Democratic strategist faces sanctions
Agency calls tactics in race ‘reprehensible’
A Democratic political strategist active in shadowy independent ads in a Spokane legislative campaign faces court sanctions for campaign violations in an Everett primary race.
Lisa MacLean’s tactics to hide who was contributing to efforts to sway the 38th District state Senate primary were so “reprehensible” that the election may have to be overturned, the Public Disclosure Commission said Thursday. It voted 3-0 to refer the case to Attorney General Rob McKenna.
MacLean and her firm, Moxie Media, of Seattle, have set up a series of political committees this year to funnel money from unions, abortion rights groups and trial lawyers into hard-to-track independent campaigns all over the state, including two committees that attacked GOP challenger Mike Baumgartner this month.
MacLean and Moxie also set up committees that funded separate independent campaigns for a liberal Democrat and a conservative Republican running against Democratic Sen. Jean Berkey in the Aug. 17 primary. In e-mails gathered by the PDC staff, MacLean assured labor donors they could conceal the sources of money being spent for Republican Rod Rieger until after the Aug. 17 primary. Democrat Nick Harper finished first in the race and Rieger finished second, 124 votes ahead of Berkey. The source of the funding wasn’t revealed until mid-September.
MacLean used a process that has become common over the past decade in which political operatives set up a political action committee and collect money from big donors like labor unions, professional organizations or business groups. They set up a second PAC, which receives the money from the first PAC and buys a commercial or a mailer. The ad lists the two PACs as sponsors or donors, but not the original source of money.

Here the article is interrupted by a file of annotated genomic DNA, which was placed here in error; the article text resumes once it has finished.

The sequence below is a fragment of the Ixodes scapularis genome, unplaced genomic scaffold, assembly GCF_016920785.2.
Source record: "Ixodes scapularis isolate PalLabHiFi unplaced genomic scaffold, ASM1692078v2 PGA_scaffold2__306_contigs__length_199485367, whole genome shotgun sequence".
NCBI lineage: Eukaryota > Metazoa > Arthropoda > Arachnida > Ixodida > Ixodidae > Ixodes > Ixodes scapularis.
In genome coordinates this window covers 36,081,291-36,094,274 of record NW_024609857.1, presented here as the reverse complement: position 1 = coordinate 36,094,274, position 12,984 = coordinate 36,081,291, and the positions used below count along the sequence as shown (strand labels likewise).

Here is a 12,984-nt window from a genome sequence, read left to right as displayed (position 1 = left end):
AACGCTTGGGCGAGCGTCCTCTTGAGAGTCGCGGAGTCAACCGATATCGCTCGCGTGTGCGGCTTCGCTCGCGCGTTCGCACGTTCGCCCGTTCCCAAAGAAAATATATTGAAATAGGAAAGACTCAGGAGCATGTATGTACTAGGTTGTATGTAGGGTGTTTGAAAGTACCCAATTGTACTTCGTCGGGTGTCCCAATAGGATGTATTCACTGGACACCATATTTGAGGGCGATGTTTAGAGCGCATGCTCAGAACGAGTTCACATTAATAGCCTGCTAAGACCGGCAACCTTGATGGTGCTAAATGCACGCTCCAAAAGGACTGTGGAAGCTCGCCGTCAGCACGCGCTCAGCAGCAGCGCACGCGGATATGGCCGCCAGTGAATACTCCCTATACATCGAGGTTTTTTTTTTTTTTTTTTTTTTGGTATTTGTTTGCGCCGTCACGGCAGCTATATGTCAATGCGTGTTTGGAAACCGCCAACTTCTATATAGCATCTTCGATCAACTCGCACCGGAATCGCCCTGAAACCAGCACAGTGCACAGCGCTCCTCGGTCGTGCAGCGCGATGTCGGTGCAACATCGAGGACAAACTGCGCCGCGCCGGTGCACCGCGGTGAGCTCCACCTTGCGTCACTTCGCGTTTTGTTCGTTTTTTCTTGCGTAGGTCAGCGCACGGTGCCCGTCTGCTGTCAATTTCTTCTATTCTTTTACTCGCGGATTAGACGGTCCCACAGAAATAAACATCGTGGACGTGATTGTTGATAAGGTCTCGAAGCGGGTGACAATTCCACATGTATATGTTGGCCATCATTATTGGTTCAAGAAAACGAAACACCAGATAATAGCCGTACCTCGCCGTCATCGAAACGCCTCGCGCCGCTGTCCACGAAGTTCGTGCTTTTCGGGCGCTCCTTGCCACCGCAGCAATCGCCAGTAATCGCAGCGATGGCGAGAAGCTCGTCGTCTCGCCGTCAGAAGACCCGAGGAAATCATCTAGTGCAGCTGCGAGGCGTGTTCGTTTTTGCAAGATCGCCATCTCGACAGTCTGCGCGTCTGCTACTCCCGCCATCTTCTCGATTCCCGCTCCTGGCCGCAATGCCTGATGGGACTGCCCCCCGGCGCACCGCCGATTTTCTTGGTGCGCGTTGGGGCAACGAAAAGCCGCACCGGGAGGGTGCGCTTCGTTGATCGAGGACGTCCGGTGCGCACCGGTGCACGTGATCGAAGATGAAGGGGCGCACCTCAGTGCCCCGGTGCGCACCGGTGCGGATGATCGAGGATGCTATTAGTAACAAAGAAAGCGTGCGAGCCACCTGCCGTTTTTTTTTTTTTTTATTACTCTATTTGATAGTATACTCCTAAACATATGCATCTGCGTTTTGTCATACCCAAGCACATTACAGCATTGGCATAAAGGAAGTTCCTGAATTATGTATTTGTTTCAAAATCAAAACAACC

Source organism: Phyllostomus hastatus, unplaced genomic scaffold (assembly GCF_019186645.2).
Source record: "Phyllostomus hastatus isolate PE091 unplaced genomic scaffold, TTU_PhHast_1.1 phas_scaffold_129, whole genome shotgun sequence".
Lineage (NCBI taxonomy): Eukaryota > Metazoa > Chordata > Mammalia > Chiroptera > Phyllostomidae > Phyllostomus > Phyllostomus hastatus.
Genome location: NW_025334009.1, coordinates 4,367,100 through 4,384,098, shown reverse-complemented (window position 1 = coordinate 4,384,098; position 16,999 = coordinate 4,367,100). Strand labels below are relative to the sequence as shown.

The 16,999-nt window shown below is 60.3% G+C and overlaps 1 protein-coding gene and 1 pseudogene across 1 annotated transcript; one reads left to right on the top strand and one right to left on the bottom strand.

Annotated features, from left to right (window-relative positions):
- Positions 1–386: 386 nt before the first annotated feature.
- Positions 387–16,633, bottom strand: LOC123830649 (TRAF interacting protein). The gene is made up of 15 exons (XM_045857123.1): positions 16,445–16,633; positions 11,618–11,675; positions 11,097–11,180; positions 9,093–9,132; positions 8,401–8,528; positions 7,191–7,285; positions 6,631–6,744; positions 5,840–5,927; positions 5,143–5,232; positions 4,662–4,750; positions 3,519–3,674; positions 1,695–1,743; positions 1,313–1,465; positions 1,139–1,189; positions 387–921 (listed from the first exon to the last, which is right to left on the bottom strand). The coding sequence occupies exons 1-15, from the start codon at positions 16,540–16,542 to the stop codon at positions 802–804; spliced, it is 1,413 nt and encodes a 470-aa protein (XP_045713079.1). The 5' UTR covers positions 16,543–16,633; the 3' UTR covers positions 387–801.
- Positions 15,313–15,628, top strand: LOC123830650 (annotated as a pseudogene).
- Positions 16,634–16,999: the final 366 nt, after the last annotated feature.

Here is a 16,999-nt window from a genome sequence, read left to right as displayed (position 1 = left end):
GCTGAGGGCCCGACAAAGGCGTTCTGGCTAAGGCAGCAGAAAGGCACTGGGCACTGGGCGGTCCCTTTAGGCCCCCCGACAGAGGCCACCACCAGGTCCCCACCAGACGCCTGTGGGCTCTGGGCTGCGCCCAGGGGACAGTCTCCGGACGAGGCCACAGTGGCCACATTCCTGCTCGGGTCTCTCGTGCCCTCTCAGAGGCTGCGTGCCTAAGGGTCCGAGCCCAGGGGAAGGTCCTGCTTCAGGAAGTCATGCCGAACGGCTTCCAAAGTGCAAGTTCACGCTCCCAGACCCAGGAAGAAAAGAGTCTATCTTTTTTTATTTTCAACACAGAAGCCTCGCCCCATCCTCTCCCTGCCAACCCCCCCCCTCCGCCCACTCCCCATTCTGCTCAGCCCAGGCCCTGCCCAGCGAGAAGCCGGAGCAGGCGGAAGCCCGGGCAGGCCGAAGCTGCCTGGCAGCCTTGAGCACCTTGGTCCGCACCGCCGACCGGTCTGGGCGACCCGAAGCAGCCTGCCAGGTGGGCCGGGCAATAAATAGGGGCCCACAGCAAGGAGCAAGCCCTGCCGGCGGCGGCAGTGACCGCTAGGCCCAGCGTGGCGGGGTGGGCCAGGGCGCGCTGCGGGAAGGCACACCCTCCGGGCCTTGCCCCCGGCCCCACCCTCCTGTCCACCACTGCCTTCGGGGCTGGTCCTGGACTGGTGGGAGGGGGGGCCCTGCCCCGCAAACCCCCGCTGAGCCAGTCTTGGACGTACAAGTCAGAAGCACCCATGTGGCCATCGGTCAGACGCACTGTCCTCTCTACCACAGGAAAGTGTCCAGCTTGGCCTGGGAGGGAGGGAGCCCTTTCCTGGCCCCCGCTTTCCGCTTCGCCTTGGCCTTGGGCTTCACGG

MacLean and Moxie collected some $55,000 from several unions in early October for Care PAC, then moved most of it into Strong PAC, which sent out ads against Baumgartner. They also took $32,000 from the service employees union and two abortion-rights groups for Safety PAC, then moved $25,000 into Healthy PAC for anti-Baumgartner efforts.
Baumgartner’s opponent, Chris Marr, faced a similar tactic when a Senate Republican organization that collects money mainly from business and corporate donors set up Working Families for Change, which funneled money into Spokane Families for Change for ads against the Spokane Democrat.
Although the practice makes tracking campaign contributions difficult, it is legal as long as paperwork is filed on time with the PDC. MacLean didn’t meet filing rules on the campaign against Berkey, and the commission rejected a proposed $30,000 settlement, instead asking McKenna to file a civil suit that could void the primary after the general election takes place.
In a statement released to the Associated Press, MacLean said she was disappointed the matter wasn’t resolved Thursday and will work with McKenna’s office. “Going forward we will make our good faith, best efforts to comply with all PDC filing requirements,” she wrote.
There’s no precedent for overturning a primary in Washington and no one is sure how that would affect the general election between Harper and Rieger, state elections director Nick Handy said. “I’m assuming … the court would provide direction. If not, we’d go back to the court and ask for it.”